Following the meeting, it was revealed that Sophia too passed away, and that she had a secret child with her partner out of wedlock – after he duped her into thinking they were married by orchestrating a false ceremony.

At the now legendary Duchess of Richmond’s ball, Sophia Trenchard and Edmund Bellasis embraced each other before parting ways (pictured) 

Sophia was terrified when it was announced Edmund must go to war, where he died on the battlefield (pictured at the ball)

The shocking scene started with Sophia revealing: ”I’m going to have a child,’ to which Anne questioned: ‘You foolish, foolish, stupid fool. How could it happen? How could you let it happen?’

‘I thought we were married’, replied Sophia, to which Anne responded: ‘Didn’t you know you needed father’s permission for it to be legal? You’re only 18.’ 

‘Papa gave his permission,’ said Sophia. ‘He knew that he wanted to marry me before he went back to the fighting and he gave his permission.’

‘Edmond found a pastor to marry us in a little chapel near the city. We left and went back to his lodgings and that was when it happened.’ 

Anne then went on to say that she assumed the ceremony was false.  

‘I never suspected it, not for a moment. Edmund spoke of his love and our future right up until the ball and the night of the battle,’ replied Sophia.    

‘As we came out into the street there was a group of officers, Edmund’s regiment and one of them was the parson who had married us, he was a soldier, a friend of Edmund who turned his collar round to deceive me.’

Following the meeting, Susan learned that Sophia too passed way, and that she had a secret child with her partner out of wedlock. Pictured, Tasmin Greig as Anne Trenchard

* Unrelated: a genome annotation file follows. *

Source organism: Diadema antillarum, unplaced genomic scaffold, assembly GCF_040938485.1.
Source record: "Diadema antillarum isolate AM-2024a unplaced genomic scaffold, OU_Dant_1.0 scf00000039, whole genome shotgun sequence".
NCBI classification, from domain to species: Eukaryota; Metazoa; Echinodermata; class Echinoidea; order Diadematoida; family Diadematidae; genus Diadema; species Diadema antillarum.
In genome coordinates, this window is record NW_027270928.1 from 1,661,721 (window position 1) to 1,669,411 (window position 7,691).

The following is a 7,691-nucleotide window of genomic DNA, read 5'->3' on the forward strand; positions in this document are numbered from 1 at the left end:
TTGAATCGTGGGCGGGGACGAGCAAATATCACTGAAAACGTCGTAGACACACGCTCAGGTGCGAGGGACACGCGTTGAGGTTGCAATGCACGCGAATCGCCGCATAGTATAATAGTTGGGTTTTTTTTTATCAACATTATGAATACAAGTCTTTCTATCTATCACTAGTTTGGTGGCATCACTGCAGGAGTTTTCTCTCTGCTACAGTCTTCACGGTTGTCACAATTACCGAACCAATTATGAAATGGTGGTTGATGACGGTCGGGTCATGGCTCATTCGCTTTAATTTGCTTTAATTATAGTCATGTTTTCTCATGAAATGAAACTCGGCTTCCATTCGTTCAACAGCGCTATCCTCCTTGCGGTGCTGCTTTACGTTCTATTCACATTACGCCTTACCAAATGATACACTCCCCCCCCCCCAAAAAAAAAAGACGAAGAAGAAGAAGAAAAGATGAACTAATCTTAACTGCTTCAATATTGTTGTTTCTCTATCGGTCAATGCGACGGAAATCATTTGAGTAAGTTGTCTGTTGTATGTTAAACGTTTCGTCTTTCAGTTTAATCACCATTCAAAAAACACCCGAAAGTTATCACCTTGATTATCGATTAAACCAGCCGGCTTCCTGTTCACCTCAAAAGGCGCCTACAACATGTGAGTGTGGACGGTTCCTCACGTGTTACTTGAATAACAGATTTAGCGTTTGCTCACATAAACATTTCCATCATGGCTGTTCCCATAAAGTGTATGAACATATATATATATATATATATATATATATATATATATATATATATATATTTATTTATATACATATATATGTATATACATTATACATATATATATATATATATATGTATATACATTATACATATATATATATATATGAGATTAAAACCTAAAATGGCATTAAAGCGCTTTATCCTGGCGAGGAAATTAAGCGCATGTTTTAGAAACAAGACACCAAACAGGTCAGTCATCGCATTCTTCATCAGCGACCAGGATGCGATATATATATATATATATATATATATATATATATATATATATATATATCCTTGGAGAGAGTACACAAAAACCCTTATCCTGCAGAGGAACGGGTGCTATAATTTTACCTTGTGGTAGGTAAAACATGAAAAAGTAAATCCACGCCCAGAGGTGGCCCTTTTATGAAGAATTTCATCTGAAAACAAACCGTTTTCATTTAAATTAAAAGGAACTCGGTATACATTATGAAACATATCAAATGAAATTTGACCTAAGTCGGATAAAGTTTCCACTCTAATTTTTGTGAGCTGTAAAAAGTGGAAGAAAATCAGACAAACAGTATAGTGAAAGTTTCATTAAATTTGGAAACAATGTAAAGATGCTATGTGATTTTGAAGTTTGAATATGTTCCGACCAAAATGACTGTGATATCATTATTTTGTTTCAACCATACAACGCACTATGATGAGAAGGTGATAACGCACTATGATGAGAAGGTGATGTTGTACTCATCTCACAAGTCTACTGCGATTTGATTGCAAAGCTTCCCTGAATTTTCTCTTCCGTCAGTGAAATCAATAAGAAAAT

Lord Bellasis duped Sophia Trenchard into thinking they were married by orchestrating a false ceremony (pictured together)

Pictured (L-R) Alice Eve as Susan Trenchard, Ella Purnell as Lady Maria Grey, Jack Bardoe as Charles Pope, Harriet Walter as Lady Brockenhurst, Philip Glenister as James Tranchard, Tasmin Greig as Anne Trenchard and Tom Wilkinson as Earl of Brockenhurst

‘The moment I saw the man I knew I’d been duped. I was not heading for a golden future. I was a stupid girl who was used like a street walker I suppose I clung to the idea he would explain but he was killed before he had the chance.’ 

Later, Sophia was seen secretly giving birth after her mother had already hatched a plan to discreetly hide the child from the wider world. 

The harrowing scene showed Sophia give birth to her baby with her mother by her side, but while she gave birth to a healthy boy, the doctor was unable to stop Sophia from bleeding. 

Viewers were left heartbroken following the turn of events, with many praising ‘amazing’ the performance of Friday Night Dinner star Tamsin

She said: ‘Look after him, won’t you? Promise me mama, whoever takes him in, make sure they love him. Give my best love to papa, try not to blame him’.  

Viewers were left heartbroken following the turn of events, with many praising ‘amazing’ the performance of Friday Night Dinner star Tamsin. 

One commented: ‘Give Tamsin Greig all the awards for #Belgravia’ 

A second said: ‘Absolutely loved #Belgravia. Once I discovered the amazing #TamsinGreig was playing the lead, I knew it would be good. Julian Fellowes writes great parts for women. Just the sort of drama we need right now.

A third joked: ‘If Coronavirus doesn’t kill me, watching Tamsin Greig in Belgravia will.’